Table 11

Noradrenaline levels during naturally occurring sleep stages.

Noradrenaline-Sleep

Reference Animals L/D Cycle Brain Region Noradrenaline Levels

Orosco et al (1995) [104] Rats 6h–18h PVN/VMN 1st day: W: high, SWS: low, REM: intermediate 2nd day W: high, SWS: intermediate, REM: low
Nicolaidis et al (2001) A [105] Rats ? PVN/VMN W: high, SWS: intermediate, REM: low. If SWS followed by W or REM: increase, while if REM or W is followed by SWS: decrease
Lyamin et al (2016) B [127] Seals 8h–20h Hypothalamus W: high, SWS: intermediate, REM: low
Shouse et al (2000) a 1 [106] Cats ? Amygdala W: high, SWS: intermediate, REM: low
Shouse et al (2000) b 1 [130] Cats ? Amygdala W: high, SWS: low
Shouse et al (2001) a 1 [107] Cats ? Amygdala W: high, SWS: low
Shouse et al (2001) b 1 [108] Cats ? Amygdala W: high, SWS: intermediate, REM: low
Park et al (2002) [131] Rats 7h–19h Amygdala W: high, SWS: low, REM: lower
Shouse et al (2000) a 2 [106] Cats ? Locus Coeruleus W: high, SWS: intermediate, REM: low
Shouse et al (2000) b 2 [130] Cats ? Locus Coeruleus W: high, Sleep: low
Shouse et al (2001) a 2 [107] Cats ? Locus Coeruleus W: high, Sleep: low
Shouse et al (2001) b 2 [108] Cats ? Locus Coeruleus W: high, SWS: intermediate, REM: low
Bellesi et al (2016) A1 Mice 8h–20h Medial Prefrontal Cortex W: high, Sleep: low
Lena et al (2005) 1 [109] Rats 8h–20h Medial Prefrontal Cortex W: high, SWS: intermediate, REM: low
De Saint Hilaire et al (2000) [110] Rats 6h–18h Prefrontal Cortex W: lower, SWS: high (relatively stable)
Lena et al (2005) 2 [109] Rats 8h–20h Nucleus Accumbens W: high, SWS: intermediate, REM: low
Lapierre et al (2013) b [132] Seals ? Cortex W: high, SWS: intermediate, REM: low.
Lyamin et al (2016) A [127]* Seals 8h–20h Occipital cortex, frontal cortex W: high, SWS: intermediate, REM: low. Same decrease was seen in seals specific sleep stages (USWS (right and left), BSWS)
Bellesi et al (2016) A2 Mice 8h–20h M1 W: high, Sleep: low

Each row represents one study (i.e. an experimental group within a publication) and a qualitative description of the results. Fluctuations are described as “higher” and “lower” disregarding actual magnitudes of changes. Rows are sorted by brain region. Lower case letters indicate separate publications from the same authors in the same year; upper cases letters represent separate groups within publications; numbers represent separate brain regions within animals. * These studies provided average monoamine concentrations pooled for several brain regions.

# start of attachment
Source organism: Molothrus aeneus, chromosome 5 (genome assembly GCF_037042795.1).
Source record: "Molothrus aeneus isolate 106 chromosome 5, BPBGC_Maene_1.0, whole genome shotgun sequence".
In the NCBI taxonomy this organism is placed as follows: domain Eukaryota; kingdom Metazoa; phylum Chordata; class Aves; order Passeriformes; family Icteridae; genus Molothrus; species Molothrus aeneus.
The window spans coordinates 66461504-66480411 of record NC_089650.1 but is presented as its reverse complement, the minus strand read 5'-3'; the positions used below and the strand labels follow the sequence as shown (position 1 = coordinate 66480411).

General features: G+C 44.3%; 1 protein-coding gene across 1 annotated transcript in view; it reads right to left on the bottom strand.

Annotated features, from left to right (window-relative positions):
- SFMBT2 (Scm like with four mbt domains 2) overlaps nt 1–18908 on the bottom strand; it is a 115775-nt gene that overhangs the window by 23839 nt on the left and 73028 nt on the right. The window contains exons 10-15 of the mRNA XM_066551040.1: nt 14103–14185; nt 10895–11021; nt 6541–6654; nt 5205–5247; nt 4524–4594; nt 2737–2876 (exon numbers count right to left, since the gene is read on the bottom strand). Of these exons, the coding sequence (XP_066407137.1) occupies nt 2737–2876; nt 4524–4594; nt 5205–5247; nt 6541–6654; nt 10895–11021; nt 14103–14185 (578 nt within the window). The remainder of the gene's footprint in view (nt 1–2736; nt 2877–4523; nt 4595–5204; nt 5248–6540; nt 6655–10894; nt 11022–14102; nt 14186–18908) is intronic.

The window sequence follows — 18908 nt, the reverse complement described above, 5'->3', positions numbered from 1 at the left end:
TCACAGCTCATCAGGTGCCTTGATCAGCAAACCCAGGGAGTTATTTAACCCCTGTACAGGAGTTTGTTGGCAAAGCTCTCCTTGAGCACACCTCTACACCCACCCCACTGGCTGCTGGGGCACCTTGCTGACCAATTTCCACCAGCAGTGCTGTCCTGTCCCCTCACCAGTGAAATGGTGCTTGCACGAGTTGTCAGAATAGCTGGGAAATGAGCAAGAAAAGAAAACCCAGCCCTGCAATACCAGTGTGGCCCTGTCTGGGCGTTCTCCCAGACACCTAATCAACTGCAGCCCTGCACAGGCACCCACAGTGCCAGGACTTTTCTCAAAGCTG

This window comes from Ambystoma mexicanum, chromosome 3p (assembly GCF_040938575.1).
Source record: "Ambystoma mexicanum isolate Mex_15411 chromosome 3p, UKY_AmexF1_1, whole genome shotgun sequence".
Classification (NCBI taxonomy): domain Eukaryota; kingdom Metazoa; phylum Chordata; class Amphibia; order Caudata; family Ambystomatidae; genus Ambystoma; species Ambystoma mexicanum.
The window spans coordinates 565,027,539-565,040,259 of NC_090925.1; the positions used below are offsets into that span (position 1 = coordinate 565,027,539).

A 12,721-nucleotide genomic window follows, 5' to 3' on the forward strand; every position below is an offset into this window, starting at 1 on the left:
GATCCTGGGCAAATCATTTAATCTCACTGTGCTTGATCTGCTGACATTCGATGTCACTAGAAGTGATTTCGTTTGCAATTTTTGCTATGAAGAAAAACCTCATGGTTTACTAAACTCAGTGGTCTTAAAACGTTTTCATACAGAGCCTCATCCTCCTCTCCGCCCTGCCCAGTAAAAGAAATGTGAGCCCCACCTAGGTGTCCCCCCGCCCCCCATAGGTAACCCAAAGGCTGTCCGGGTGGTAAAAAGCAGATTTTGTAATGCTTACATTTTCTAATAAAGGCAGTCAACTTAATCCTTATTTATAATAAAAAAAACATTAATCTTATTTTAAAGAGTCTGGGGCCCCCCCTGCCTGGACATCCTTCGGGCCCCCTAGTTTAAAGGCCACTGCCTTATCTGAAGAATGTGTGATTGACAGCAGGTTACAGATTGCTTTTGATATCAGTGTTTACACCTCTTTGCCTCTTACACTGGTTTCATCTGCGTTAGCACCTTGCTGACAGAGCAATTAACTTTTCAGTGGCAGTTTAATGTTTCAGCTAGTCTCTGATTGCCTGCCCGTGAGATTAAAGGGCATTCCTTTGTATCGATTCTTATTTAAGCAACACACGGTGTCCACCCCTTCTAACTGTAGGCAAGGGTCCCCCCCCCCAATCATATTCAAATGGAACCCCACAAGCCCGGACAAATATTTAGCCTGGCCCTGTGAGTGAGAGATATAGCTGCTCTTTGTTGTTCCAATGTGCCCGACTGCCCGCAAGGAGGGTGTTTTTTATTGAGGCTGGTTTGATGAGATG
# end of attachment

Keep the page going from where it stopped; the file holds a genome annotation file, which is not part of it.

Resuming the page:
Abbreviations: W: Wake; SWS: Slow Wave Sleep; REM: Rapid Eye Movements Sleep; PVN: Paraventricular Nucleus; VMN: Ventromedial Hypothalamic Nucleus; M1: Primary Motor Cortex.

Table 12

Dopamine and sleep deprivation.

Dopamine-SD

Reference_ID Animals SD Methods Duration Brain Region Dopamine levels during/after SD

Murillo-Rodriguez et al (2016) [134] Rats -Stroking fur with paint brush -Light noise in the cage -Tapping -Placing object in the cage 6h Nucleus Accumbens Increase after SD

Each row represents one study (i.e. an experimental group within a publication) and a qualitative description of the results. Abbreviation: SD: Sleep Deprivation.

Table 13

DOPAC and sleep deprivation.

DOPAC-SD

Reference_ID Animals SD Methods Duration Brain Region DOPAC levels during/after SD

Zant et al (2010) [135] Rats Gentle handling 6h Basal Forebrain Increase during SD, decrease to baseline levels during sleep recovery
Zant et al (2011) [136] Rats -Gentle handling including placing objects in the cage 6h Basal Forebrain Increase during 3 first hours of SD, then plateau. It decreases to baseline levels during sleep recovery

Each row represents one study (i.e. an experimental group within a publication) and a qualitative description of the results.

Abbreviations: DOPAC: 3,4-Dihydroxyphenylacetic acid; SD: Sleep Deprivation.

Table 14

Serotonin and sleep deprivation.

Serotonin-SD

Reference_ID Animals SD Methods Duration Brain Region Serotonin levels during/after SD

Bjorvatn et al (2002) B1 [115] Rats -Gentle sensory stimulation (knocking on the plexiglas door, opening the door, gentle handling) 8h30 Ventral hippocampus Decrease during SD
Lopez-Rodriguez et al (2003) a [80] Rats Modified disk-over-water 24h Posterior Hippocampus Increase during SD and remain high during recovery
Lopez-Rodriguez et al (2003) b [133] Rats Small platform (6cm) in tank filled with water (REM deprivation) 24h but measurement for 11h Posterior Hippocampus Increase during SD and decrease below baseline during recovery
Penalva et al (2003) B [116] Rats -Introducing or removing objects -Shaking the cage slightly 4h Dorsal hippocampus Increase during SD. During recovery time, levels are high during W and low during REM sleep.
Penalva et al (2003) C [116] Rats -Introducing or removing objects -Shaking the cage slightly 4h Dorsal hippocampus Increase during SD. During recovery time, levels are high during W and low during REM sleep.
Bjorvatn et al (2002) B2 [115] Rats -Gentle sensory stimulation (knocking on the plexiglas door, opening the door, handling) 8h30 Frontal Cortex Decrease during SD
Blanco-Centurion et al (2001) B [128] Rats Platform (6.5cm) surrounded by water (REM deprivation) 92h Gigantoreticular Cellular Nucleus Decrease (factor 100) during SD and remain low during recovery
Grossman et al (2000) B [75] Hamsters -Continuous gentle handling -Light puffs of air 3h (red dim light) Lateral Margin of SCN Increase during SD, decreases during recovery but slight increase at the end.